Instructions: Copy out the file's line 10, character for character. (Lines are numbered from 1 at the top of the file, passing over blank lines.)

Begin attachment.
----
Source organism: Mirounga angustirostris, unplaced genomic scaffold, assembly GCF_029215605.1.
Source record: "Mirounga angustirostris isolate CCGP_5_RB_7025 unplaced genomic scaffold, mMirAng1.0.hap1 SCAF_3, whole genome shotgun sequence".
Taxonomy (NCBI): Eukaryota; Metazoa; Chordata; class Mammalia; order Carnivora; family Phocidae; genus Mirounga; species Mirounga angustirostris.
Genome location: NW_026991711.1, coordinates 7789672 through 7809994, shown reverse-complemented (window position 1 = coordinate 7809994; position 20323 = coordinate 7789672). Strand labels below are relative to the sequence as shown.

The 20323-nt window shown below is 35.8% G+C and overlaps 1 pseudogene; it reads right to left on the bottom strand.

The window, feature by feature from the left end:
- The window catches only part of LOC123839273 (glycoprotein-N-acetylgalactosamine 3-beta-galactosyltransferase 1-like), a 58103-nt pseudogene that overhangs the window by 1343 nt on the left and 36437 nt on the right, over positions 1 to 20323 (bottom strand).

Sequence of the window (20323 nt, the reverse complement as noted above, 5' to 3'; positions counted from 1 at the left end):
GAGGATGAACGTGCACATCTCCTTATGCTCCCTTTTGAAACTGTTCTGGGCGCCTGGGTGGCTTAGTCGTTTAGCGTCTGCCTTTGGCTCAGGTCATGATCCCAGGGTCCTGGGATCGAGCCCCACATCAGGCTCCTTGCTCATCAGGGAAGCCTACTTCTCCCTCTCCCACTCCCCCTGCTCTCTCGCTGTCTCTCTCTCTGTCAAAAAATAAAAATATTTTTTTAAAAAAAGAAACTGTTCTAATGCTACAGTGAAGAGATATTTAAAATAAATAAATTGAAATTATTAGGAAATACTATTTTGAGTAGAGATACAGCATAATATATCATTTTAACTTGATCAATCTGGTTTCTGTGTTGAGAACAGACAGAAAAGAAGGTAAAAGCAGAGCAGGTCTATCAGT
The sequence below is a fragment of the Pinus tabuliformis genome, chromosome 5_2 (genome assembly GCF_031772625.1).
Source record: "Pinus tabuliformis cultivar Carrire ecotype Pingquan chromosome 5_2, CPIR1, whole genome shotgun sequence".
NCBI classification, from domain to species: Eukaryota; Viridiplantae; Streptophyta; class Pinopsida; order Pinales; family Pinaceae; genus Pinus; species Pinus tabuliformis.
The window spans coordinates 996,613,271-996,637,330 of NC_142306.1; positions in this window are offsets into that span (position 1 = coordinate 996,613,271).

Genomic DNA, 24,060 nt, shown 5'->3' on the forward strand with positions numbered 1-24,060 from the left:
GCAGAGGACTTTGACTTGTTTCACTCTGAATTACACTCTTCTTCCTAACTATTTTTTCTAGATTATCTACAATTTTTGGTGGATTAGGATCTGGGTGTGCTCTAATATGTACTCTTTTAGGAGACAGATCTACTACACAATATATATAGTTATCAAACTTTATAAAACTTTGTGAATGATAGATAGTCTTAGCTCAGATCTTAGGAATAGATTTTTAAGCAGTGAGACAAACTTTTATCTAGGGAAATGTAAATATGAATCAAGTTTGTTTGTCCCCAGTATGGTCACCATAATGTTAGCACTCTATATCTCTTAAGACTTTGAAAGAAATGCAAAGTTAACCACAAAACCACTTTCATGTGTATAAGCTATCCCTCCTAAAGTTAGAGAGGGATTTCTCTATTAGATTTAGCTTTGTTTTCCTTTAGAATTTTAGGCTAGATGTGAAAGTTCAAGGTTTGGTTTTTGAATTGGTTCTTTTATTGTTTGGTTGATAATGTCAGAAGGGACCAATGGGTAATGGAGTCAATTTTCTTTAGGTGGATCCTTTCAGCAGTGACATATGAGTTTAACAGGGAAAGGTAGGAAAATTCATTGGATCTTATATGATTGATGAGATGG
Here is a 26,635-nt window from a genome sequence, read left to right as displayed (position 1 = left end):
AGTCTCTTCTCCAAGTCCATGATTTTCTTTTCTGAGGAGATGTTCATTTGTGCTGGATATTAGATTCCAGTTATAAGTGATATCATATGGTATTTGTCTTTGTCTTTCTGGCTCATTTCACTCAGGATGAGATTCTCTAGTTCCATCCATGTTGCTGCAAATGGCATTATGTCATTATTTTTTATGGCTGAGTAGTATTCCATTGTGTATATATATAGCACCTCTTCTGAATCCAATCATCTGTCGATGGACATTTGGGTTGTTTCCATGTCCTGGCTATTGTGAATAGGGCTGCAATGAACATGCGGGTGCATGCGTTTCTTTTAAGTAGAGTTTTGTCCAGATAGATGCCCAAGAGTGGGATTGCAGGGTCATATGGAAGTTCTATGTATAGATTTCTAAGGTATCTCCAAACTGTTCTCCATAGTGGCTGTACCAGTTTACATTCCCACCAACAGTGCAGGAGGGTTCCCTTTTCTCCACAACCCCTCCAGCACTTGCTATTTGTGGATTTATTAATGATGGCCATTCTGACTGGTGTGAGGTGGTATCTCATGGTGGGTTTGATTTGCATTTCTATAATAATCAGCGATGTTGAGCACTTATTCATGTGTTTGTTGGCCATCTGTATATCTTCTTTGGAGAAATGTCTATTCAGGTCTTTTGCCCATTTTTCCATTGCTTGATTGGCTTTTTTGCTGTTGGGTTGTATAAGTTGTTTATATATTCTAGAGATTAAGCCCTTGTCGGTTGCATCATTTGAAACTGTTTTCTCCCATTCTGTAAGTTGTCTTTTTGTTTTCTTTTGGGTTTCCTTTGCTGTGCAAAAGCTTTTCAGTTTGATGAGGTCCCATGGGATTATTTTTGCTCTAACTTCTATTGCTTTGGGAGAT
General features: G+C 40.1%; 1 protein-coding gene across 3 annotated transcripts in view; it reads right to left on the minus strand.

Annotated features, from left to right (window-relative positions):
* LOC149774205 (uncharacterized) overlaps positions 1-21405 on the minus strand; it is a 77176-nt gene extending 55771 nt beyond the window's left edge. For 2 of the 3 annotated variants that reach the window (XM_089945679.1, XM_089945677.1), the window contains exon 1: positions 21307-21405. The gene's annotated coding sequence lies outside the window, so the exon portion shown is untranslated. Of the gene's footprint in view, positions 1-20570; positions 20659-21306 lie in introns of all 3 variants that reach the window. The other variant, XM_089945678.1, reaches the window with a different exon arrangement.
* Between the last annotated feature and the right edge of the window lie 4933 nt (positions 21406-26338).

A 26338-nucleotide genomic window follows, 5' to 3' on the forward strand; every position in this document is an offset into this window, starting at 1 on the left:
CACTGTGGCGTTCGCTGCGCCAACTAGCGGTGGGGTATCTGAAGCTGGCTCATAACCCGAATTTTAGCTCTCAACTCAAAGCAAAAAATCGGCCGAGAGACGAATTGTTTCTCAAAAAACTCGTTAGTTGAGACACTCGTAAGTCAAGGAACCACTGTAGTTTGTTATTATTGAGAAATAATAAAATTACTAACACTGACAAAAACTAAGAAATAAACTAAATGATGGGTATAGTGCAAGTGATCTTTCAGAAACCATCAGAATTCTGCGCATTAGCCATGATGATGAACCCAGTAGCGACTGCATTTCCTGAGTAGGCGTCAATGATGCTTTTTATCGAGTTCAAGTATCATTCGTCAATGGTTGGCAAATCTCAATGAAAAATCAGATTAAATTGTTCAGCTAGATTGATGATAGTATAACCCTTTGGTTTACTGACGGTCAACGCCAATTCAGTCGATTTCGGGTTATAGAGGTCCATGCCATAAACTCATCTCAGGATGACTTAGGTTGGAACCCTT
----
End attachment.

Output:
The sequence below is a fragment of the Pinus tabuliformis genome, chromosome 5_2 (genome assembly GCF_031772625.1).